Preferably, a sample 20 can be heated from 20° C. room temperature to 95° C. within less than two minutes. The heating process may be adjusted by controlling heating cycles at at least one selected alternative frequency, by adjusting intervals between heating cycles, a cycle period or the intensity. Possibly, the transducer 10 can be simultaneously driven at several alternative frequencies for heating, so that also the spectrum of driving frequencies can be adjusted. The heating process may be controlled by the control unit 40 based on data provided by the temperature sensor 50 for regulating the sample temperature in a kind of feedback cycle.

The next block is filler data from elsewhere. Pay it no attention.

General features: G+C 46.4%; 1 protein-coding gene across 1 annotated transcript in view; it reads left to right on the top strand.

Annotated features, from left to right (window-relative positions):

The system may additionally comprise a computer or microcontroller, display means, a memory for storing setup data or measurement data, user interfaces and the like. The system may also be integrated in a general analysis or diagnostic system, for example in a microscopic or other imaging setup, in a lab-on-a-chip system or in a microfluidic system.
 By using an ultrasound transducer not only for generating ultrasound waves, but also for other functions, in particular for heating, the setup of an analysis/diagnosis system and the number of setup components may be reduced, thus reducing costs.
Patent applications by Aleksey Kolesnychenko, Helmond NL
Patent applications by Christianus Martinus Van Heesch, Eindhoven NL
Patent applications by KONINKLIJKE PHILIPS ELECTRONICS N.V.
Patent applications in class Ultrasonic
Patent applications in all subclasses Ultrasonic